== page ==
Dow Jones Industrial Average (DJIA) futures point to another strong week on the stock market, up 117 points at 5.51 am Monday.
While traders remained focused on short-term US-China trade talks, Warren Buffett is still cautious about the market’s “sky-high” prices. The Oracle of Omaha is sitting on $128 billion in cash and is being forced to look beyond the stock market for value investments.
Worse, Buffett’s preferred indicator of market bubbles – the “Buffett indicator” – is at highs not seen since the dot-com crisis. And last week he was uncharacteristically cautious in bidding for startup company Tech Data.
Reading between the lines, Warren Buffett is reluctant to deploy capital in this record-high market.
Dow futures contracts were 117 points higher on Monday as China’s latest “countermeasure” in the trade war wasn’t nearly as destructive as thought. Traders feared a sharp response from China after Trump signed a bill that supported Hong Kong protestors last week. But the retaliation (sanctions on NGOs and restrictions on warships) should have little impact on negotiations.
Most of Berkshire Hathaway’s biggest investments of the last few years came from blue chip stocks like Apple, Delta, and recently Amazon and JP Morgan Chase. But with the stock market at record highs, Buffett has been scouring the private equity markets for value.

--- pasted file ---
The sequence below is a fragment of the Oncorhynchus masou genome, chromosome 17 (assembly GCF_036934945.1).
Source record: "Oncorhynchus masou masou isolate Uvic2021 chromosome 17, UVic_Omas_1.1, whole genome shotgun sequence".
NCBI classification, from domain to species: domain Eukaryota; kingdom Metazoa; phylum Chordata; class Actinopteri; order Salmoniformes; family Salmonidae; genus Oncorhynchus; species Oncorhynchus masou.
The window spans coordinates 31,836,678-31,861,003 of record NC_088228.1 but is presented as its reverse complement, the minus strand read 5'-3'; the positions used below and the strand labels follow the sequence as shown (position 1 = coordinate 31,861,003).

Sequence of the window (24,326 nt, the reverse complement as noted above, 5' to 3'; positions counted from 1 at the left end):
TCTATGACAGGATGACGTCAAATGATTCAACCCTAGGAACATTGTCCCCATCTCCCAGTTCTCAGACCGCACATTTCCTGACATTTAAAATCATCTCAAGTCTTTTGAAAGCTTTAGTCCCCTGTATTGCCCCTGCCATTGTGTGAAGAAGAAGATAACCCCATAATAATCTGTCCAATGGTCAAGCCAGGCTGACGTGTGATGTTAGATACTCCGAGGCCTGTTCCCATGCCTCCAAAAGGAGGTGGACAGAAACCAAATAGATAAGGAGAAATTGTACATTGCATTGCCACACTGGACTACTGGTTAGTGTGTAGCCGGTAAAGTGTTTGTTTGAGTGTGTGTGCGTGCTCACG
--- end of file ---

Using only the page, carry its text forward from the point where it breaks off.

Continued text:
Last week, he went head to head with private equity firm Apollo Global Management in a bid to acquire startup company Tech Data. But he was unwilling to go a penny higher on the offer and was outbid. As CNBC anchor Becky Quick explained, it’s a rare move for Buffett to look at early-stage investments.
[This is] evidence of what’s been happening with Berkshire Hathaway as its cash hoard has grown. It’s topped over $128 billion according to the most recent SEC filings… It’s an interesting pivot from Buffett. He rarely goes up against private equity companies and doesn’t like to get into bidding war. But it shows how he is going further afield to deploy his large stash of cash.
Unable to find value in an overheated stock market, Buffett is looking at other avenues.
It’s no surprise to see the Oracle of Omaha looking elsewhere for value. His favored stock market valuation indicator is flashing “extreme danger.” The indicator, which tracks the market capitalization of all public US stocks against GDP, is now higher than the dot-com bubble.
In Buffett’s most recent annual letter to investors, he said that finding value was increasingly difficult in this market:
Prices are sky-high for businesses possessing decent long-term prospects.
And as CCN reported, his $128 billion cash pile is a warning sign of its own. Keeping such a large percentage of his portfolio in cash hints that the Oracle of Omaha is staying on the sidelines until there’s an inevitable market correction.
This article was edited by Samburaj Das.
Last modified: January 22, 2020 11:41 PM UTC